The best reminders often come from the most obvious situations. In a case decided by the Eleventh Circuit Court of Appeals on October 13, the employer laid down a clear path to remind employers what not to do. Allied...more

Socially Aware: The Social Media Law Update Volume 6, Issue 4

Five social media law issues to discuss with your clients - The explosive growth of social media has clients facing legal questions that didn’t even exist a few short years ago. Helping your clients navigate this...more

How the NLRB Spent Its Summer — Could Be a Chilly Autumn

For those of us in the employment field attempting to recover from the languor of long summer days, it’s time to catch up and ask what the NLRB has been up to during the dog days. The answer – a lot. And so we take this...more

And The Beat Goes On… The NLRB's Attack on Confidentiality Continues

Many employers believe they have the absolute right to prohibit their workers from disclosing “confidential” information to coworkers and third parties. They are dead wrong. The National Labor Relations Board (NLRB) has...more

Can I ask an employee to stop talking about a harassment claim at work?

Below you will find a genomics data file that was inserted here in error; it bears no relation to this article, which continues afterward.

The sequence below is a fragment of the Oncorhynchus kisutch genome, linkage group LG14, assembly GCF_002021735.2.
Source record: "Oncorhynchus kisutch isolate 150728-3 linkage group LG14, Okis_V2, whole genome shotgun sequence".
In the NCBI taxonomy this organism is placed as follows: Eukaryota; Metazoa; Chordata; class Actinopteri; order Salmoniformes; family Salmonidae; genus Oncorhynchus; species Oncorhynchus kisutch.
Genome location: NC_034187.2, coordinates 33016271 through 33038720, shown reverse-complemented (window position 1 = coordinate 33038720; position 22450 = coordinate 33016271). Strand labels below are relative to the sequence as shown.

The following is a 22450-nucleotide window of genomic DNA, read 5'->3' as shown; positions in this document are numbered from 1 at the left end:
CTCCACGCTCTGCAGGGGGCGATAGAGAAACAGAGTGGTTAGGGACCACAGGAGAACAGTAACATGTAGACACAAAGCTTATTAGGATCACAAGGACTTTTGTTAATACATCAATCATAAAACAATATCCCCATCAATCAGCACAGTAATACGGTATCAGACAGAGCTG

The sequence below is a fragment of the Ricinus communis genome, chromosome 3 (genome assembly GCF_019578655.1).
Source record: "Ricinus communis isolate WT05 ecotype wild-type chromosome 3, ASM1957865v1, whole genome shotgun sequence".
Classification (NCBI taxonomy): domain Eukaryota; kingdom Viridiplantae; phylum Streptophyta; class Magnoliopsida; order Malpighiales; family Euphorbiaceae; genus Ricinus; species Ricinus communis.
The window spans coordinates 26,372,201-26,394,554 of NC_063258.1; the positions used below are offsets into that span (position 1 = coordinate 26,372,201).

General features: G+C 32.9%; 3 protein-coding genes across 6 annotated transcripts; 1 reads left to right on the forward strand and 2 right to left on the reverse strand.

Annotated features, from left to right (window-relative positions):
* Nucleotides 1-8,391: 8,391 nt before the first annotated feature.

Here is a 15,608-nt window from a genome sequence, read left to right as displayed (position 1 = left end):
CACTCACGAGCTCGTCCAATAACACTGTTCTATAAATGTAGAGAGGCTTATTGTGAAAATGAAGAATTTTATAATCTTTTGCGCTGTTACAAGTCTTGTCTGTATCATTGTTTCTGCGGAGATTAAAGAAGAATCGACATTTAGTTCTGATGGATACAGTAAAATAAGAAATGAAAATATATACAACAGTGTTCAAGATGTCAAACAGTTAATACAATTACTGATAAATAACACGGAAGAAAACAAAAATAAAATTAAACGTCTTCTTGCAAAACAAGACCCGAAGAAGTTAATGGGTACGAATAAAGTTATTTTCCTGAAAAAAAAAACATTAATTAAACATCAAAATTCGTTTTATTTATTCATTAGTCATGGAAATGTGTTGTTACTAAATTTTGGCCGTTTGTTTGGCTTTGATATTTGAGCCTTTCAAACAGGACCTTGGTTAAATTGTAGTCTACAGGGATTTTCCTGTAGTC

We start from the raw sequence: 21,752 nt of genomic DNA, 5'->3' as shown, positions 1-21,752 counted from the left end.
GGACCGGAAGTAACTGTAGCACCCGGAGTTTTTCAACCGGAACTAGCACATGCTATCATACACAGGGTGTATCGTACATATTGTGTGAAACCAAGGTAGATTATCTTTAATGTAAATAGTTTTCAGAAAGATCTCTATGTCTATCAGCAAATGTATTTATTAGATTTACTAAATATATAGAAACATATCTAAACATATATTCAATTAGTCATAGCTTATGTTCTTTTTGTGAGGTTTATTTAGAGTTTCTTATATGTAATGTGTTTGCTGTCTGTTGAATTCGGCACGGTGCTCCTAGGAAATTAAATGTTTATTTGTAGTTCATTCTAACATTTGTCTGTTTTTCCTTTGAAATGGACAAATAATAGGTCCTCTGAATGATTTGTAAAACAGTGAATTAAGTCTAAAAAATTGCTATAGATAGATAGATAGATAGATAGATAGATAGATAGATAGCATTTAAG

One of our employees filed a sexual harassment claim with HR. We conducted an investigation but found no evidence to support her claim. The employee continues to discuss the situation with coworkers, and it’s becoming...more

Ingles Solamente Reglas

English-only rules are not as common as they once were, but many employers still require employees to speak English only in the workplace. Justifications for these rules vary, but the Equal Employment Opportunity Commission...more

Is the NLRB Outlawing Confidentiality Policies?

The National Labor Relations Board (“Board”) recently issued its decision in The Boeing Company case. The Board found that Boeing’s confidentiality policy regarding internal investigations violated the National Labor...more

eWorkplace Policies Restricting Employees’ Acceptable Use of Technology, Social Media & The Cloud